http://www.fsco.ca/en/forms/Pages/default.aspx

If you or a loved one has sustained personal injury from a car accident and wish to gain more information on accident benefits, accident benefit denials, and tort claims and legal options, do not hesitate to contact our personal injury law firm about your legal rights!

 

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Personal Injuries Can Impact The Entire Family

Family Law Claims

When you sustain a personal injury from a car accident, slip and fall or other accident, your injury can be detrimental to your normal lifestyle. However, those close to you may also be gravely impacted due to an injury that you sustained, despite them not being physically injured. It is because of this, that close family members have the option to bring forth a claim under the Family Law Act (FLA) to receive compensation for what they too have been put through because of their loved one’s injury from a car accident, slip and fall or other accident.

For instance, if you are in a car accident and suffer an injury which results in chronic pain, you may not have the same abilities as you once had.  In this example, your spouse may be required to take on extra responsibilities within the home. Additionally, your relationship may suffer or change due to the injuries you sustained in the car accident. If this is the case, your spouse would be able to make a claim under section 61 of the FLA, which can be summarized as follows: This section allows a spouse, children, grandchildren, parents, grandparents, brothers and sisters of the person injured to recover damages for expenses incurred by them for their loved one’s injury, travel expenses, housekeeping and nursing services and compensation for the loss of guidance, care and companionship that the claimant might reasonably have expected to receive from the person with the injury, if the injury from the accident had not occurred.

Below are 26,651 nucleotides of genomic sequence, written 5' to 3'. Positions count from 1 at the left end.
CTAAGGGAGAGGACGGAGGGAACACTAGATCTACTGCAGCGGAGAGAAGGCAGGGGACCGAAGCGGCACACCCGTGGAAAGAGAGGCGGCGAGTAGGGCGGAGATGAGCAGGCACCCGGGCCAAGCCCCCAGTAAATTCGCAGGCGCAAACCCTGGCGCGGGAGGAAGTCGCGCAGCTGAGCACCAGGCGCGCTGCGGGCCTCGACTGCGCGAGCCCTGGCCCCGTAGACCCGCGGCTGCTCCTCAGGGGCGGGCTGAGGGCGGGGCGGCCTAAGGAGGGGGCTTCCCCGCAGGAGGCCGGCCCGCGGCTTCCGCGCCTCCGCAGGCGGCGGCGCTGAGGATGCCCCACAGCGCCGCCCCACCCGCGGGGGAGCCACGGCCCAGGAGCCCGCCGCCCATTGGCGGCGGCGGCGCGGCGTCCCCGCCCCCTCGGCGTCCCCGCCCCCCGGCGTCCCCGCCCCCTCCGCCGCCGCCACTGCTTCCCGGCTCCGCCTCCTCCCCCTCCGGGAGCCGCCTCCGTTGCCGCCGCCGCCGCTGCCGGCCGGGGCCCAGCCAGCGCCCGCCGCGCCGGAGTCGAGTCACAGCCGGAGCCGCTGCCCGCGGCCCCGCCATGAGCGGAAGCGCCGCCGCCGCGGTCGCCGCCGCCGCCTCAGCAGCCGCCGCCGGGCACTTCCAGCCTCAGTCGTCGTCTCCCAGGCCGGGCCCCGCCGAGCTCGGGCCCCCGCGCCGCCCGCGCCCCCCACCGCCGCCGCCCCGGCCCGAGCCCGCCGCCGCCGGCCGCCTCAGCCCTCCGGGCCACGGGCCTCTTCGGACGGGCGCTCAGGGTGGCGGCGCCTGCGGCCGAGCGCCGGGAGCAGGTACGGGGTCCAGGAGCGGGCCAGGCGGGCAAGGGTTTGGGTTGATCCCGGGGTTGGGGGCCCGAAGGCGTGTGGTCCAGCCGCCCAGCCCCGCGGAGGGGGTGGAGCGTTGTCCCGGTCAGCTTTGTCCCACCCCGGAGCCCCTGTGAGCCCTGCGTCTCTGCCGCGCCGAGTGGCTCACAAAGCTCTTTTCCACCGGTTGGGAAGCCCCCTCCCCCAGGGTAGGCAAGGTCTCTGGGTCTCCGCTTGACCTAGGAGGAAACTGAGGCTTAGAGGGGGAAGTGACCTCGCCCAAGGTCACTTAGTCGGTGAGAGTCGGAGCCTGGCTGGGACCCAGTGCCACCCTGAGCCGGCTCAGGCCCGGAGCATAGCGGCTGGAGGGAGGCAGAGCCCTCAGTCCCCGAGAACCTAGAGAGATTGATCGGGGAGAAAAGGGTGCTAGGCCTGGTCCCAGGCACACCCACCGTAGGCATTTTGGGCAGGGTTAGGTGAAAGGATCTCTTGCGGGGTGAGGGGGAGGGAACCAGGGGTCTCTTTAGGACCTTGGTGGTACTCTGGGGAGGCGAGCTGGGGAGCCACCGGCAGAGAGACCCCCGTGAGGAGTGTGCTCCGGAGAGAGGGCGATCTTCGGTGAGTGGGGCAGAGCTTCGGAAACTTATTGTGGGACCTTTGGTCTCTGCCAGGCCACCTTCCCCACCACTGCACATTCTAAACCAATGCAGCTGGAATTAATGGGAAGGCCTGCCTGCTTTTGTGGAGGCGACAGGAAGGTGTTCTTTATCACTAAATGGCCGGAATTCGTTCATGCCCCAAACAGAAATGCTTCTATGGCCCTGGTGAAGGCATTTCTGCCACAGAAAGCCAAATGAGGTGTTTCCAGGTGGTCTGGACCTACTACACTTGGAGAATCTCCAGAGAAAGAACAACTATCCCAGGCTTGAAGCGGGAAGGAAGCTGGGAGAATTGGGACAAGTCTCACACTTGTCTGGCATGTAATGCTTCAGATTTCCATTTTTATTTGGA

In the recent case of Lee v. Toronto District School Board, et al. 2013 ONSC 3085 (CanLII), a little boy was severely injured in a school ground accident by another child. The boy’s parents and sister claimed under the family law act for an amount to compensate for the loss of guidance, care and companionship that the claimant might reasonably have expected to receive from the person if the injury from the accident had not occurred. The judge fixed the damages for the claimants at $50,000.00 for each parent and $30,000.00 for the sister.